Korea has remarkable strengths in the field of construction with its fast rate of completion, attention to quality and competitive pricing. Yet if Korean firms hope to play a major global role in the decades to come, they must take the lead not merely in quality and predictability, but also in innovation and creativity, introducing new concepts of community and urban planning.
Korea has considerable expertise in new technologies, but there is a lag between their development and their application in construction. That lag should be narrowed. The cutting edge solar panels, or new materials, or insulation technologies Korea is developing today should be applied immediately in construction so that the buildings Korea builds stand out. Research institutes developing new technologies should consider close alliances with construction companies for this purpose. Construction is the application of new technologies to the space we inhabit and as such is an excellent opportunity to make use of Korea’s strengths in biotechnology, IT and nanotechnology.
The next generation of Korean construction must make esthetics paramount. Artists and visionary figures should be involved in the process of imagining how buildings are constructed and how they fit together. The next generation of Korean buildings should be diverse in design, and artistically pleasing. The 59th floor of new building should be fascinating to the observer that he would want to take the elevator up to see it. For that matter, elevators should be so entertaining and efficient that they lure people into buildings.
Construction should be about creating exciting original spaces that draw people in: buildings with intriguing corners and unexpected mixtures of wood, plant and stone. Each building should be unique. It might even be good to offer free studio space to artists at the heart of apartment complexes and office buildings. Those artists will naturally create unique spaces around them and their activities will make the residents feel they are part of something greater than the individual, something that inspires and contributes to the community.
In the long term, these constructions firms will cease to be simply construction companies, becoming consulting companies engaged in the essential questions of life: responding to the growth of megacities and environmental challenges of the current age. These firms should have research institutes dedicated to working together with experts around the world to come up with workable solutions to the challenges of our age: energy, environment and the new economy. The construction company is not selling a building, but rather a concept.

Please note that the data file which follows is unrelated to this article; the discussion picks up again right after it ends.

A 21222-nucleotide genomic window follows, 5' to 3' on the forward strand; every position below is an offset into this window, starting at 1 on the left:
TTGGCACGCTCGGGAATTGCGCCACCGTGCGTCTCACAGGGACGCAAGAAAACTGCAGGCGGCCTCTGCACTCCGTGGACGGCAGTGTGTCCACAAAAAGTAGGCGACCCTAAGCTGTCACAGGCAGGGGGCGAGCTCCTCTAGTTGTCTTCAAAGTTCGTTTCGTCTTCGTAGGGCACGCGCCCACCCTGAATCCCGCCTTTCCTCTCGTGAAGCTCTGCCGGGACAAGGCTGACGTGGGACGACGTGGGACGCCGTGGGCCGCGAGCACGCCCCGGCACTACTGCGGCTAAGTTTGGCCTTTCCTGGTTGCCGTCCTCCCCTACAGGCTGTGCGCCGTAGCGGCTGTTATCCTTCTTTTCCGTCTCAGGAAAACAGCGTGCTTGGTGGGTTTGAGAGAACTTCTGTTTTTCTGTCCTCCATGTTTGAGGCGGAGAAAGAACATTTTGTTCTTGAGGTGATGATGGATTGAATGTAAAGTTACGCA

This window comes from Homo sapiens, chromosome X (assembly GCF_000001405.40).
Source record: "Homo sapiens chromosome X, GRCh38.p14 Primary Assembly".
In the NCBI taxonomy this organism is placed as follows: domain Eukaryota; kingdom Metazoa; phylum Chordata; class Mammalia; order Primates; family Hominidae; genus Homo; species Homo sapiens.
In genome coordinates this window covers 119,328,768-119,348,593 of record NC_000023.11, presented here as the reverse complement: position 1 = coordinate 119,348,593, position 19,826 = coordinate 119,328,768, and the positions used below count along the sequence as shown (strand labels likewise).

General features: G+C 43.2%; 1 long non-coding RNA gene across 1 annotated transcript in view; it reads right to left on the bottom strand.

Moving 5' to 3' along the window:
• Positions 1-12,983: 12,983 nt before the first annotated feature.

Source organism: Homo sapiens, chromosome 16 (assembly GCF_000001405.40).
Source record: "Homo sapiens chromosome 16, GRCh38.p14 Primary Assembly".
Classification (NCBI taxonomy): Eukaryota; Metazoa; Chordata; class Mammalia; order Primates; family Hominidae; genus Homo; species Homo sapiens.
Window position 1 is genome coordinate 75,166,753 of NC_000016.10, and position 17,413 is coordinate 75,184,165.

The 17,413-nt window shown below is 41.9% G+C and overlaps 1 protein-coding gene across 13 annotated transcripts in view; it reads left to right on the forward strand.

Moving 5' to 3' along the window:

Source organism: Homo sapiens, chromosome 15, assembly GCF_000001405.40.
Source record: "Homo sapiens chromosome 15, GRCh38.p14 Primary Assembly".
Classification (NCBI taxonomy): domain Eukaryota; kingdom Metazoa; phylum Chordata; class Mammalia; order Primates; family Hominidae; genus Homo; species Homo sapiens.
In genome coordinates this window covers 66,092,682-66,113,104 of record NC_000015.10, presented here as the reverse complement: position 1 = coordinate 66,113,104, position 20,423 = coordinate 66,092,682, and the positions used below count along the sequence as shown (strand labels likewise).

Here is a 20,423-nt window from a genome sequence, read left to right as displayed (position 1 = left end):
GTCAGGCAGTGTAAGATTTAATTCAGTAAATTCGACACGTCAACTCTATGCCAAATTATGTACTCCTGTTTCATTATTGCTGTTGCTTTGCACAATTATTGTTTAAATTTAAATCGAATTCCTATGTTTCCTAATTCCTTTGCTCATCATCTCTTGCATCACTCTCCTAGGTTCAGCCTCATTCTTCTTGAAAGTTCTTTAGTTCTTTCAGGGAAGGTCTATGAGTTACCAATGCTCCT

Green growth will be a large part of construction. That term does not refer only to solar panels and space-age insulation technologies. Green means literally the technology of growing plants’ field that construction companies must master. The skill of growing diverse species of plants quickly and effectively will be as important as concrete and steel in the age of global warming.
In the next stage of Korea’s development in the international construction business, marketing Korea itself will be critical. How Koreans live in Korea, the appearance of Korean cities and towns will be essential to making Korean overseas construction successful. Koreans will live in attractive ecocities with great public spaces and excellent schools. Let us take the case of IKEA, the world-famous international furniture firm. IKEA markets its products around the world by selling them as the embodiment of a positive image of healthy and sophisticated lifestyle of Sweden. Korea should similarly build an image of a healthy and attractive Korean lifestyle that is associated with its buildings and communities. That image will make its construction companies more competitive.
Prof. Emanuel Pastreich, Ph.D